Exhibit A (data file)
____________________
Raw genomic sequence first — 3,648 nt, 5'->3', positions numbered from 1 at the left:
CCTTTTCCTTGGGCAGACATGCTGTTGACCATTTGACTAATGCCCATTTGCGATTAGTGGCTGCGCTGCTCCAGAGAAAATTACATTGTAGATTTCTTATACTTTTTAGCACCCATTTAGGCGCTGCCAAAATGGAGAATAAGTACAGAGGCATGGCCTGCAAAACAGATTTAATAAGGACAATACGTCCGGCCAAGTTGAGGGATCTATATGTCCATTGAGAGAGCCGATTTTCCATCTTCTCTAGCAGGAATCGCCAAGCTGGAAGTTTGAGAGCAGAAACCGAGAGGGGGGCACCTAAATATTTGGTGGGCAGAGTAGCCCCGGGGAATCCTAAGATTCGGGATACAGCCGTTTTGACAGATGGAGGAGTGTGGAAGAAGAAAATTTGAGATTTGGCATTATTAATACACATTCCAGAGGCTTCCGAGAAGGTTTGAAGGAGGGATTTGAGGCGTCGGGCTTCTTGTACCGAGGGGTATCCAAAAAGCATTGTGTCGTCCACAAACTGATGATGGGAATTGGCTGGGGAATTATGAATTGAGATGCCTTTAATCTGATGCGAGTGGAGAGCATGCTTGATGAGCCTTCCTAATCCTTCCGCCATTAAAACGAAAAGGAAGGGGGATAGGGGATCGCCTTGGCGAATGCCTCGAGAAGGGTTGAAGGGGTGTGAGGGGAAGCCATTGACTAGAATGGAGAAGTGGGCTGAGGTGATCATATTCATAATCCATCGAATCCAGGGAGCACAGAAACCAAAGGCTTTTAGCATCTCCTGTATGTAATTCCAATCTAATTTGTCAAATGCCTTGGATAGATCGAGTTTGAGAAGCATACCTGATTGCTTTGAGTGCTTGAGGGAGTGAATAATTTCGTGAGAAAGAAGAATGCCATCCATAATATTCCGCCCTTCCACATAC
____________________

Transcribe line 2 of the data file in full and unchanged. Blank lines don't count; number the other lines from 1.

CCTTTTCCTTGGGCAGACATGCTGTTGACCATTTGACTAATGCCCATTTGCGATTAGTGGCTGCGCTGCTCCAGAGAAAATTACATTGTAGATTTCTTATACTTTTTAGCACCCATTTAGGCGCTGCCAAAATGGAGAATAAGTACAGAGGCATGGCCTGCAAAACAGATTTAATAAGGACAATACGTCCGGCCAAGTTGAGGGATCTATATGTCCATTGAGAGAGCCGATTTTCCATCTTCTCTAGCAGGAATCGCCAAGCTGGAAGTTTGAGAGCAGAAACCGAGAGGGGGGCACCTAAATATTTGGTGGGCAGAGTAGCCCCGGGGAATCCTAAGATTCGGGATACAGCCGTTTTGACAGATGGAGGAGTGTGGAAGAAGAAAATTTGAGATTTGGCATTATTAATACACATTCCAGAGGCTTCCGAGAAGGTTTGAAGGAGGGATTTGAGGCGTCGGGCTTCTTGTACCGAGGGGTATCCAAAAAGCATTGTGTCGTCCACAAACTGATGATGGGAATTGGCTGGGGAATTATGAATTGAGATGCCTTTAATCTGATGCGAGTGGAGAGCATGCTTGATGAGCCTTCCTAATCCTTCCGCCATTAAAACGAAAAGGAAGGGGGATAGGGGATCGCCTTGGCGAATGCCTCGAGAAGGGTTGAAGGGGTGTGAGGGGAAGCCATTGACTAGAATGGAGAAGTGGGCTGAGGTGATCATATTCATAATCCATCGAATCCAGGGAGCACAGAAACCAAAGGCTTTTAGCATCTCCTGTATGTAATTCCAATCTAATTTGTCAAATGCCTTGGATAGATCGAGTTTGAGAAGCATACCTGATTGCTTTGAGTGCTTGAGGGAGTGAATAATTTCGTGAGAAAGAAGAATGCCATCCATAATATTCCGCCCTTCCACATAC